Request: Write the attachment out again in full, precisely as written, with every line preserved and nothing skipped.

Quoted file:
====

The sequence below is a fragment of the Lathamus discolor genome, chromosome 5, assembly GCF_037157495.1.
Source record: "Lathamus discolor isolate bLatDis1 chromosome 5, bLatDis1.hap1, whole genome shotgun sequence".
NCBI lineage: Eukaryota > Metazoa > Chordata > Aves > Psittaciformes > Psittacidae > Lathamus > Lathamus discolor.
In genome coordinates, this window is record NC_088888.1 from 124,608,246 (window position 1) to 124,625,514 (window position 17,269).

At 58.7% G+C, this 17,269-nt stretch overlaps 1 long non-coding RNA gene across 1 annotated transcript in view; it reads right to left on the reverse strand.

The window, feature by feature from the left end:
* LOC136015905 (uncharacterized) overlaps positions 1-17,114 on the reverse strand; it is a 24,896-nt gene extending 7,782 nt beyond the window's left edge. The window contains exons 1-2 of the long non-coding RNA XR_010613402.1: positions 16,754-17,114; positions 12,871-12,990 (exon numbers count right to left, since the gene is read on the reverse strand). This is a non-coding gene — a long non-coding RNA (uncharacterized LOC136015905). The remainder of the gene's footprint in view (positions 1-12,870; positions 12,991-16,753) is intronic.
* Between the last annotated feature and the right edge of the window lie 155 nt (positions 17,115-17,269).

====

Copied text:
The sequence below is a fragment of the Lathamus discolor genome, chromosome 5, assembly GCF_037157495.1.
Source record: "Lathamus discolor isolate bLatDis1 chromosome 5, bLatDis1.hap1, whole genome shotgun sequence".
NCBI lineage: Eukaryota > Metazoa > Chordata > Aves > Psittaciformes > Psittacidae > Lathamus > Lathamus discolor.
In genome coordinates, this window is record NC_088888.1 from 124,608,246 (window position 1) to 124,625,514 (window position 17,269).

At 58.7% G+C, this 17,269-nt stretch overlaps 1 long non-coding RNA gene across 1 annotated transcript in view; it reads right to left on the reverse strand.

The window, feature by feature from the left end:
* LOC136015905 (uncharacterized) overlaps positions 1-17,114 on the reverse strand; it is a 24,896-nt gene extending 7,782 nt beyond the window's left edge. The window contains exons 1-2 of the long non-coding RNA XR_010613402.1: positions 16,754-17,114; positions 12,871-12,990 (exon numbers count right to left, since the gene is read on the reverse strand). This is a non-coding gene — a long non-coding RNA (uncharacterized LOC136015905). The remainder of the gene's footprint in view (positions 1-12,870; positions 12,991-16,753) is intronic.
* Between the last annotated feature and the right edge of the window lie 155 nt (positions 17,115-17,269).